Tom Geddes, CEO of Plank Industries, discussed the role that doctors can play as well. He called out hospitals for telling patients that their comfort is the priority and said that is sometimes unrealistic—the recovery is the priority. Recounting his wife’s special effort to get off painkillers quickly after a surgery, he noted her doctor’s words: “You just had a hip replacement—you should be managing your pain to a 7, not a 0.”
Wen shared her perspective as a doctor as well. “I’ve overprescribed opioids and not realized. I didn’t learn about the addiction risk in med school. We are trained to take away pain. That tide is turning … we’re training doctors in Baltimore on the addictive potential of opioids, to reduce trend of overprescribing.” That’s the supply side, she said—but the demand side will persist, too, unless we get people the treatment they need when they’re ready for it.”
A second panel also examined the need to frame a public health response and fight stigma, pulling in perspectives from social justice and law enforcement, the medical community and parents affected by the crisis.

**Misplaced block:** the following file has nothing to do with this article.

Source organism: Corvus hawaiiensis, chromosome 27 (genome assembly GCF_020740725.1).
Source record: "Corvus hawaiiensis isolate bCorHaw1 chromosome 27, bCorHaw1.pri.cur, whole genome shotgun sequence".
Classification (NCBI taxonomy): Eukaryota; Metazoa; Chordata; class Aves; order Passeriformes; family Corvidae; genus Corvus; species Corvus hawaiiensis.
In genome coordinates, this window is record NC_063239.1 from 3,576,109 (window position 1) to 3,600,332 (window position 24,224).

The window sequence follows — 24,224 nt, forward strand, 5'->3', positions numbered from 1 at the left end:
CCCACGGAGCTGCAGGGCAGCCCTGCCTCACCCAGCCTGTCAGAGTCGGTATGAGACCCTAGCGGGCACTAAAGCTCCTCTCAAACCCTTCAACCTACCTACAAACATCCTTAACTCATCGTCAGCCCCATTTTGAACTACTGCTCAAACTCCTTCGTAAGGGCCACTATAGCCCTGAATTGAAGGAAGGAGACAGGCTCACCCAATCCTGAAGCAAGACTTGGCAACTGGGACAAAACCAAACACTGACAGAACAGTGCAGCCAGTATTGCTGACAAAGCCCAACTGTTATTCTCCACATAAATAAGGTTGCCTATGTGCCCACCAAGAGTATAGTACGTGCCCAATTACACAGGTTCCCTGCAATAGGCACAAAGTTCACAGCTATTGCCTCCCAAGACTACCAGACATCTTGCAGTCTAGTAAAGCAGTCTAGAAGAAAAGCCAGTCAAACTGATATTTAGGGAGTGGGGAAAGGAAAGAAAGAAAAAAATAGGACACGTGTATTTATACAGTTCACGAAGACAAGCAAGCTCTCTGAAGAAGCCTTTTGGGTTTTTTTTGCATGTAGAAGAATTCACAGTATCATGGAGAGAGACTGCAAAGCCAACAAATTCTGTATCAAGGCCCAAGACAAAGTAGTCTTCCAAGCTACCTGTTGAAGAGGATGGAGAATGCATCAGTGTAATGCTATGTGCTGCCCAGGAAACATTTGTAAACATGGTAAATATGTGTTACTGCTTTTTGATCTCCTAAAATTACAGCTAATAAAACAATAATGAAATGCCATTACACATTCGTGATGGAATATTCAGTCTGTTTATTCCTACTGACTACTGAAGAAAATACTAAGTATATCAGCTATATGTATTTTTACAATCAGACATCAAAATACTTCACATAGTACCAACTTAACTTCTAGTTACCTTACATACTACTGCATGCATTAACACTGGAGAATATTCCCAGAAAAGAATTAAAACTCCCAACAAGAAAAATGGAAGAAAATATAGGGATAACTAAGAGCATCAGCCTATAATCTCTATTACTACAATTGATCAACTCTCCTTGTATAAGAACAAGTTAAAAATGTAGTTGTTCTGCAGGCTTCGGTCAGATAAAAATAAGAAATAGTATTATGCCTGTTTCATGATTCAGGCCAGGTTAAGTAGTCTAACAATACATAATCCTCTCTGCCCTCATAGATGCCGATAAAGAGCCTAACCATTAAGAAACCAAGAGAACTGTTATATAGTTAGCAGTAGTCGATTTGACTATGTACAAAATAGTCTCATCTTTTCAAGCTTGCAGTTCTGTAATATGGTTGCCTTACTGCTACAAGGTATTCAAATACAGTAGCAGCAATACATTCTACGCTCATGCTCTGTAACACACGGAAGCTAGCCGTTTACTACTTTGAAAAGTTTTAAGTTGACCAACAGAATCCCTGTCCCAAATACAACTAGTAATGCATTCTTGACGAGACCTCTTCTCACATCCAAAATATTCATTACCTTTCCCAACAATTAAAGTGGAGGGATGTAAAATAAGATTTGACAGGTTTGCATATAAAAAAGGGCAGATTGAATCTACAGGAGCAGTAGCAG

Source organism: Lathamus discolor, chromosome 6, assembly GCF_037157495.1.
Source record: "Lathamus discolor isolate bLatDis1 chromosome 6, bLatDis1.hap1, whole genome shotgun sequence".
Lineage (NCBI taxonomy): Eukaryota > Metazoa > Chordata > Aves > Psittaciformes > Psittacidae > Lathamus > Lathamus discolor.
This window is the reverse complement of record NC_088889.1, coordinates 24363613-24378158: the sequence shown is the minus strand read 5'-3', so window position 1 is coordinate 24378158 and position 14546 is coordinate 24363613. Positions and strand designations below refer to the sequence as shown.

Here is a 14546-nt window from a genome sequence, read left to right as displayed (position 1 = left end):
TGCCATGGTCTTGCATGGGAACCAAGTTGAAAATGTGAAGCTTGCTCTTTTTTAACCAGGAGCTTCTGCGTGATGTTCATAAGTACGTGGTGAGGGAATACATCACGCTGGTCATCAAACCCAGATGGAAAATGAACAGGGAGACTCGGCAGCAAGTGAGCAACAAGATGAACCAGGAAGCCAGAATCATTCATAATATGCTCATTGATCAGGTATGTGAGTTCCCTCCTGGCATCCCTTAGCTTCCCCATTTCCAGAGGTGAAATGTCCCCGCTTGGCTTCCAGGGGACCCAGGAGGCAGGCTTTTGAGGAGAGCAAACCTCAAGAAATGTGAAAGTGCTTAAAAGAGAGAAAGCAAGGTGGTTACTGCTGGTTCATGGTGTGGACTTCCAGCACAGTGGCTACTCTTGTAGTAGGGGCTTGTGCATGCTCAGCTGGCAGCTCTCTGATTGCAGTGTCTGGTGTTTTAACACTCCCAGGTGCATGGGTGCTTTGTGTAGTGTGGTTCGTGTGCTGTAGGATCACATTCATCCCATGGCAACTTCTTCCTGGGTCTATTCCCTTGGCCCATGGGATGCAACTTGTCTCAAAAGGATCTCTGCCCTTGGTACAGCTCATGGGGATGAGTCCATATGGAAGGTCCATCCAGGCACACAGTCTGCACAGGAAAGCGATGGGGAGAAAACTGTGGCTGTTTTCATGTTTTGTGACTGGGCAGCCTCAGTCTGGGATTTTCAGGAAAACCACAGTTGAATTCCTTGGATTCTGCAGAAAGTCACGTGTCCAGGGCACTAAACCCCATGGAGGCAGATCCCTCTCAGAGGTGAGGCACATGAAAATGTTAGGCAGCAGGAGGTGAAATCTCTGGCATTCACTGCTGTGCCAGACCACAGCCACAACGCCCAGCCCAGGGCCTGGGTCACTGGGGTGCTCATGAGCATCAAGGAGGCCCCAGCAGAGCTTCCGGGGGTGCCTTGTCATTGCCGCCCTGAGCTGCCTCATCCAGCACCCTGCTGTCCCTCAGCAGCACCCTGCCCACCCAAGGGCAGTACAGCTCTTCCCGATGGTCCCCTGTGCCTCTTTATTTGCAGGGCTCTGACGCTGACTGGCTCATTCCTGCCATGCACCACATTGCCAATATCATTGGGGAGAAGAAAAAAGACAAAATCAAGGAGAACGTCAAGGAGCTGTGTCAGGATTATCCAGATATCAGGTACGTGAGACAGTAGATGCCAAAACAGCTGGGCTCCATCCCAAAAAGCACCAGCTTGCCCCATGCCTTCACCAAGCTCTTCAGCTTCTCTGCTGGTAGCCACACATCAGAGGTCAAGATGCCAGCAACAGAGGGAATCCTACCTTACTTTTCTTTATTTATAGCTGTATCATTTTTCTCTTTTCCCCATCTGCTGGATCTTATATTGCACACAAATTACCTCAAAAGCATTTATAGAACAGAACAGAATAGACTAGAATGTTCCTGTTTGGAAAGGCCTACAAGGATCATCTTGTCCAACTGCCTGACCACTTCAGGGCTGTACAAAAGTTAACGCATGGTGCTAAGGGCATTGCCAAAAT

Moderated by Michael Botticelli, MEd, former director of National Drug Control Policy, the panelists included Tom Synan, police chief of Newtown, Ohio, who emphasized that the user has a disease. “We’re angry at the user … not the dealer arrested 7-8 times, or the pharmaceutical company that lied to doctors. Our anger is displaced … if we put it where it should be we could fix the problem. We should be angry at the people who do it for greed.”
Botticelli’s response drew applause from the audience: “I love it when our law enforcement officers talk like public health commissioners.”
You can see the webcast of the event here.